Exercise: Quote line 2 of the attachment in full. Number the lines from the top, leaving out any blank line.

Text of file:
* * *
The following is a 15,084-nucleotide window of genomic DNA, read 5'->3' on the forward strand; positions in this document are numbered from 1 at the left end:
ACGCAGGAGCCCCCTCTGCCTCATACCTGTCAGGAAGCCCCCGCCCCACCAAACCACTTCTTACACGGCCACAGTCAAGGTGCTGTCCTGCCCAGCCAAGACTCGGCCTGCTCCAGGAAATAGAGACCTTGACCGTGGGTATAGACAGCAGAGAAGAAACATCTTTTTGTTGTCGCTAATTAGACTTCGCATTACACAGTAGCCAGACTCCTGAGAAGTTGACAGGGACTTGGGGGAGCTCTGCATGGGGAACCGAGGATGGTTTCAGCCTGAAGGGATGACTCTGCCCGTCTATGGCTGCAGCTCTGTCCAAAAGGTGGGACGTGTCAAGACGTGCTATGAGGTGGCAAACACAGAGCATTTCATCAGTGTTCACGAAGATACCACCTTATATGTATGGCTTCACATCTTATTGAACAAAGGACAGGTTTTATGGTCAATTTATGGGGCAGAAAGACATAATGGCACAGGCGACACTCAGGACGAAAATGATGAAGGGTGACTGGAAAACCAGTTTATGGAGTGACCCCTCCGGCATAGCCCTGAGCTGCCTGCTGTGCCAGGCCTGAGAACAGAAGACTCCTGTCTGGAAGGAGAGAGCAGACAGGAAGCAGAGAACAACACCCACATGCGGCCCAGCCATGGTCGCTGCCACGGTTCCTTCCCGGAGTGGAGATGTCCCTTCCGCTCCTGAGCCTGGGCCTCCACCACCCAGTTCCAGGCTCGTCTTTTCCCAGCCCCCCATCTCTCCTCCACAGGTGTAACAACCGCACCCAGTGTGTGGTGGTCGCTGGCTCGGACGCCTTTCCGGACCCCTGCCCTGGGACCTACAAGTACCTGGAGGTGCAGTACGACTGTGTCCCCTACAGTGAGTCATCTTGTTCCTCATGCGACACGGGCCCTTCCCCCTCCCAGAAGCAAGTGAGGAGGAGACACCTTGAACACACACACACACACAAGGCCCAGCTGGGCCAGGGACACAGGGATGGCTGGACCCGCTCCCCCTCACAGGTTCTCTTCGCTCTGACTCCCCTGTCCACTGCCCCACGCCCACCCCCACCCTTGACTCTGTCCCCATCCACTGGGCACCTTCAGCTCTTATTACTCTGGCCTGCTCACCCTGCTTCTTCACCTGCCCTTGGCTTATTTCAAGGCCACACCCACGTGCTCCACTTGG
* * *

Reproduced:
ACGCAGGAGCCCCCTCTGCCTCATACCTGTCAGGAAGCCCCCGCCCCACCAAACCACTTCTTACACGGCCACAGTCAAGGTGCTGTCCTGCCCAGCCAAGACTCGGCCTGCTCCAGGAAATAGAGACCTTGACCGTGGGTATAGACAGCAGAGAAGAAACATCTTTTTGTTGTCGCTAATTAGACTTCGCATTACACAGTAGCCAGACTCCTGAGAAGTTGACAGGGACTTGGGGGAGCTCTGCATGGGGAACCGAGGATGGTTTCAGCCTGAAGGGATGACTCTGCCCGTCTATGGCTGCAGCTCTGTCCAAAAGGTGGGACGTGTCAAGACGTGCTATGAGGTGGCAAACACAGAGCATTTCATCAGTGTTCACGAAGATACCACCTTATATGTATGGCTTCACATCTTATTGAACAAAGGACAGGTTTTATGGTCAATTTATGGGGCAGAAAGACATAATGGCACAGGCGACACTCAGGACGAAAATGATGAAGGGTGACTGGAAAACCAGTTTATGGAGTGACCCCTCCGGCATAGCCCTGAGCTGCCTGCTGTGCCAGGCCTGAGAACAGAAGACTCCTGTCTGGAAGGAGAGAGCAGACAGGAAGCAGAGAACAACACCCACATGCGGCCCAGCCATGGTCGCTGCCACGGTTCCTTCCCGGAGTGGAGATGTCCCTTCCGCTCCTGAGCCTGGGCCTCCACCACCCAGTTCCAGGCTCGTCTTTTCCCAGCCCCCCATCTCTCCTCCACAGGTGTAACAACCGCACCCAGTGTGTGGTGGTCGCTGGCTCGGACGCCTTTCCGGACCCCTGCCCTGGGACCTACAAGTACCTGGAGGTGCAGTACGACTGTGTCCCCTACAGTGAGTCATCTTGTTCCTCATGCGACACGGGCCCTTCCCCCTCCCAGAAGCAAGTGAGGAGGAGACACCTTGAACACACACACACACACAAGGCCCAGCTGGGCCAGGGACACAGGGATGGCTGGACCCGCTCCCCCTCACAGGTTCTCTTCGCTCTGACTCCCCTGTCCACTGCCCCACGCCCACCCCCACCCTTGACTCTGTCCCCATCCACTGGGCACCTTCAGCTCTTATTACTCTGGCCTGCTCACCCTGCTTCTTCACCTGCCCTTGGCTTATTTCAAGGCCACACCCACGTGCTCCACTTGG